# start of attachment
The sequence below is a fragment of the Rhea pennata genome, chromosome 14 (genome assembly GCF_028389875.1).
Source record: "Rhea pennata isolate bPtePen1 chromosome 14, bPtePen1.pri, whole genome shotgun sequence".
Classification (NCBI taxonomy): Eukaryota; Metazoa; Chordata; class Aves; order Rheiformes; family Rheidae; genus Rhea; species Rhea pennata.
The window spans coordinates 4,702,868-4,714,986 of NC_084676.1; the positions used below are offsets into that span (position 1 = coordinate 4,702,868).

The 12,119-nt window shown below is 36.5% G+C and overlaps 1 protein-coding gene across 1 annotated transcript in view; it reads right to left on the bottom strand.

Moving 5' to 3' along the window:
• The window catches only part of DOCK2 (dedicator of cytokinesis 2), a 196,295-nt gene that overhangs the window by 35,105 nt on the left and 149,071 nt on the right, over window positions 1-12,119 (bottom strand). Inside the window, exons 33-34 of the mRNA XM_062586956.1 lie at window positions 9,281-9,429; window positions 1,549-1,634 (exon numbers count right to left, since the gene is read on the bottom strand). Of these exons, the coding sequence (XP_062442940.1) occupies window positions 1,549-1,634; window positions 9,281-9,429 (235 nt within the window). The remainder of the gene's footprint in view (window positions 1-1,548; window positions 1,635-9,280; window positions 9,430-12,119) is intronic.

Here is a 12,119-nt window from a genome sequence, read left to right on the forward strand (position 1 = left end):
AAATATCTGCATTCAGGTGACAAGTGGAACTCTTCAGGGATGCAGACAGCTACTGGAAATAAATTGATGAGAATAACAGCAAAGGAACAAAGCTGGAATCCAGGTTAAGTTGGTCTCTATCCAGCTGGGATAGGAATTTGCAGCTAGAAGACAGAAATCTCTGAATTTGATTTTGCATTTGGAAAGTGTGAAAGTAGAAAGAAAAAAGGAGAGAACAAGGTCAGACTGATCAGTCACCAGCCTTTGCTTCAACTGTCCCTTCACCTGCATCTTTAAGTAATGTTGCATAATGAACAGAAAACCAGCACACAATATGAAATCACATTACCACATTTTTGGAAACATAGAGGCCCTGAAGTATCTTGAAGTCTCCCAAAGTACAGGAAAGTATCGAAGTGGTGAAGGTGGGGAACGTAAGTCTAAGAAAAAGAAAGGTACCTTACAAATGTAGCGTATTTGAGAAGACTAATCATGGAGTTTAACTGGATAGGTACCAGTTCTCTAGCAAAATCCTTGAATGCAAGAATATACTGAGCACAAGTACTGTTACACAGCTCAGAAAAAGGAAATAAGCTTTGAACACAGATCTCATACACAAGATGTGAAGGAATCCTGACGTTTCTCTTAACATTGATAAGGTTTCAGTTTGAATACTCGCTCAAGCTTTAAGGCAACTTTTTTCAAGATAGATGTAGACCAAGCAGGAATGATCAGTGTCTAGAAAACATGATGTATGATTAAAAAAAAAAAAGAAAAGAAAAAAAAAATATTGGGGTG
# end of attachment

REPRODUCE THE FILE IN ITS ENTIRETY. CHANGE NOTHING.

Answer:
The sequence below is a fragment of the Rhea pennata genome, chromosome 14 (genome assembly GCF_028389875.1).
Source record: "Rhea pennata isolate bPtePen1 chromosome 14, bPtePen1.pri, whole genome shotgun sequence".
Classification (NCBI taxonomy): Eukaryota; Metazoa; Chordata; class Aves; order Rheiformes; family Rheidae; genus Rhea; species Rhea pennata.
The window spans coordinates 4,702,868-4,714,986 of NC_084676.1; the positions used below are offsets into that span (position 1 = coordinate 4,702,868).

The 12,119-nt window shown below is 36.5% G+C and overlaps 1 protein-coding gene across 1 annotated transcript in view; it reads right to left on the bottom strand.

Moving 5' to 3' along the window:
• The window catches only part of DOCK2 (dedicator of cytokinesis 2), a 196,295-nt gene that overhangs the window by 35,105 nt on the left and 149,071 nt on the right, over window positions 1-12,119 (bottom strand). Inside the window, exons 33-34 of the mRNA XM_062586956.1 lie at window positions 9,281-9,429; window positions 1,549-1,634 (exon numbers count right to left, since the gene is read on the bottom strand). Of these exons, the coding sequence (XP_062442940.1) occupies window positions 1,549-1,634; window positions 9,281-9,429 (235 nt within the window). The remainder of the gene's footprint in view (window positions 1-1,548; window positions 1,635-9,280; window positions 9,430-12,119) is intronic.

Here is a 12,119-nt window from a genome sequence, read left to right on the forward strand (position 1 = left end):
AAATATCTGCATTCAGGTGACAAGTGGAACTCTTCAGGGATGCAGACAGCTACTGGAAATAAATTGATGAGAATAACAGCAAAGGAACAAAGCTGGAATCCAGGTTAAGTTGGTCTCTATCCAGCTGGGATAGGAATTTGCAGCTAGAAGACAGAAATCTCTGAATTTGATTTTGCATTTGGAAAGTGTGAAAGTAGAAAGAAAAAAGGAGAGAACAAGGTCAGACTGATCAGTCACCAGCCTTTGCTTCAACTGTCCCTTCACCTGCATCTTTAAGTAATGTTGCATAATGAACAGAAAACCAGCACACAATATGAAATCACATTACCACATTTTTGGAAACATAGAGGCCCTGAAGTATCTTGAAGTCTCCCAAAGTACAGGAAAGTATCGAAGTGGTGAAGGTGGGGAACGTAAGTCTAAGAAAAAGAAAGGTACCTTACAAATGTAGCGTATTTGAGAAGACTAATCATGGAGTTTAACTGGATAGGTACCAGTTCTCTAGCAAAATCCTTGAATGCAAGAATATACTGAGCACAAGTACTGTTACACAGCTCAGAAAAAGGAAATAAGCTTTGAACACAGATCTCATACACAAGATGTGAAGGAATCCTGACGTTTCTCTTAACATTGATAAGGTTTCAGTTTGAATACTCGCTCAAGCTTTAAGGCAACTTTTTTCAAGATAGATGTAGACCAAGCAGGAATGATCAGTGTCTAGAAAACATGATGTATGATTAAAAAAAAAAAAGAAAAGAAAAAAAAAATATTGGGGTG